In Wichita, Kan., where the right to life has shredded a community and set kin against kin this summer, the right to die is not causing any stir at all. In Kansas as in most other parts of this country, Derek Humphry's remarkable instructional manual on suicide, Final Exit, has just become the hot new best-seller, and the most startling part of its rise is the lack of fuss about it. ''We're amazed at how many people are ordering the book,'' says Sarah Bagby, managing partner of Wichita's Watermark Books; and Carol Publishing, distributor of the manual published by the Hemlock Society, reports complaints at no more than a handful of stores across the entire country. What can explain this unequivocal appetite, even in heartland America, for a book that shows people how to kill themselves?
Final Exit's author thinks he knows. Sitting in the Eugene, Ore., headquarters of the Hemlock Society, the 42,000-member organization that promotes the right of the terminally ill to die, Derek Humphry says, ''Even our opponents, in the bottom of their hearts, might wonder, 'I'm opposed to it, but who knows? I might want some relief from suffering later on.' Only a tiny percentage of us are going to have abortions. But death is a universal issue. Society is ready for such a book.''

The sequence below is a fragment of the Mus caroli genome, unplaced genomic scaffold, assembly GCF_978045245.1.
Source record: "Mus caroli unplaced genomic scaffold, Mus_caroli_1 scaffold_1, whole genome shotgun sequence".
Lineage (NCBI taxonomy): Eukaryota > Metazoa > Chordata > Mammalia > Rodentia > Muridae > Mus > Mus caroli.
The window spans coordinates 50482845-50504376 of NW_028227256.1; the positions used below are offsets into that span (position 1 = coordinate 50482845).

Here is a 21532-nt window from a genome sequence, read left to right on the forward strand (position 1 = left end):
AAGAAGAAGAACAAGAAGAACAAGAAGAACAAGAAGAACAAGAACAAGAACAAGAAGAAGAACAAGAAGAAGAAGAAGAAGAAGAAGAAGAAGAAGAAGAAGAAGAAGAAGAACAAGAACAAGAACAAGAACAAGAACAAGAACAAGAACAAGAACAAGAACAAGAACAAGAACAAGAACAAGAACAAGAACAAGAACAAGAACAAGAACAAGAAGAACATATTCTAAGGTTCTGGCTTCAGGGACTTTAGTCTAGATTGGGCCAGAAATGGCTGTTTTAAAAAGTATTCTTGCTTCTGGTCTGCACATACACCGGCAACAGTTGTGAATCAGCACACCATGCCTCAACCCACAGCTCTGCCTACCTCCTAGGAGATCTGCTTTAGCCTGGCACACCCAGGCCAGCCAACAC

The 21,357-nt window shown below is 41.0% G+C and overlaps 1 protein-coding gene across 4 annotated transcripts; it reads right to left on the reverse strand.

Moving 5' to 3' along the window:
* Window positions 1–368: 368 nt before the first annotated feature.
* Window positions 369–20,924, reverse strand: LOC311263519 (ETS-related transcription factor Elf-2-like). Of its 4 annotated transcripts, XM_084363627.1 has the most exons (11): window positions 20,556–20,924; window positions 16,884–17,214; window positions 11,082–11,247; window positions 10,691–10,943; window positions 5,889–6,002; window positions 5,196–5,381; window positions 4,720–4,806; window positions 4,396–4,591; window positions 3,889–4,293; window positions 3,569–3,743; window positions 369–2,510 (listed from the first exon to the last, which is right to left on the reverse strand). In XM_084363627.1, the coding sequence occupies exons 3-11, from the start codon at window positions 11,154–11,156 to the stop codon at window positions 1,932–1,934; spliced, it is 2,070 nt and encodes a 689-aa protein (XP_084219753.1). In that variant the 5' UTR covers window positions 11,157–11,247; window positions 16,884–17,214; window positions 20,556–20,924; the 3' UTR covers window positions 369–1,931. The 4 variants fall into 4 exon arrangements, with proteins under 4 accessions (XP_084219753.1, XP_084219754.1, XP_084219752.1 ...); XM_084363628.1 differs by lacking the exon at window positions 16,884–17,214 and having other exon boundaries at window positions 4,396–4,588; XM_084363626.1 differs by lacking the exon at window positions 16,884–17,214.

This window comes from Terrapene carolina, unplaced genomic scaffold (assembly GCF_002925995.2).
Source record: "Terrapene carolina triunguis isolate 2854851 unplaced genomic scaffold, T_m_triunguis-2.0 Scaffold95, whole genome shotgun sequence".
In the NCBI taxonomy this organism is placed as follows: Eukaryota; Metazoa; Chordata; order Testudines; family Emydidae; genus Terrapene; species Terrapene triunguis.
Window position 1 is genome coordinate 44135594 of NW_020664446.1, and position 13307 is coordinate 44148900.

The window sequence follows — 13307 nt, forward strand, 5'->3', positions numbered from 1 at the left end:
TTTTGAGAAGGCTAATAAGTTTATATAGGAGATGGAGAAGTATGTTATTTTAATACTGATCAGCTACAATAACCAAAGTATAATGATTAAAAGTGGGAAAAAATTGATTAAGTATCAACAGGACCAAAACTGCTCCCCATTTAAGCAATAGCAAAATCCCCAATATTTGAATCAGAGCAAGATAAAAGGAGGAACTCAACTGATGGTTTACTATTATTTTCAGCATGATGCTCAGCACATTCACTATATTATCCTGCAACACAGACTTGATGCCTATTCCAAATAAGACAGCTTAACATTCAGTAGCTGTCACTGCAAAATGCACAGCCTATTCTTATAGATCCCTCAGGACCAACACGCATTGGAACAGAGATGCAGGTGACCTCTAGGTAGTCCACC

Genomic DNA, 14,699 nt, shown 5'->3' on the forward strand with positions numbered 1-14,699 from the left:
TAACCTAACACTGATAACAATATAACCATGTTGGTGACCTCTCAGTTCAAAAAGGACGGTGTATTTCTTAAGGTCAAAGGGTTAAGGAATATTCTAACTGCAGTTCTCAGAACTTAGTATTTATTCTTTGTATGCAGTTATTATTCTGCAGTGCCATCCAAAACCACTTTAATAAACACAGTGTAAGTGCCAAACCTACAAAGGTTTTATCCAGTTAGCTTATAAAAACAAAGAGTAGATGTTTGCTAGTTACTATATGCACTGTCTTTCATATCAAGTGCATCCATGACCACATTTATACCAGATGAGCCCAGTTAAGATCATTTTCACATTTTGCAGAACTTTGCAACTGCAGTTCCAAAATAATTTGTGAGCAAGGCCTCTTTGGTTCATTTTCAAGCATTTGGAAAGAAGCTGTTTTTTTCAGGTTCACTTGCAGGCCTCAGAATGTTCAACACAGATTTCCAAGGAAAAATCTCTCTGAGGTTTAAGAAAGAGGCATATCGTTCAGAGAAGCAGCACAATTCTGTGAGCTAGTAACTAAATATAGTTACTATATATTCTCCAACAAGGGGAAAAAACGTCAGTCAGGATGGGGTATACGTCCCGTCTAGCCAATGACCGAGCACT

He seems to be right. To be sure, Final Exit is not being marketed routinely: Waldenbooks is asking its stores to consider Humphry's manual as ''adult material,'' like The Joy of Sex or Penthouse, which means, says Jeff Rogart, vice president of merchandising for the 1,125-store chain, ''they monitor who it is sold to, and to some extent where they display it.'' Rogart and other booksellers say they're not sure whether the enthusiasm for Final Exit will last. But even if sales level off, the book that was rejected by several New York publishers has come a long way since its unpromising launch in April.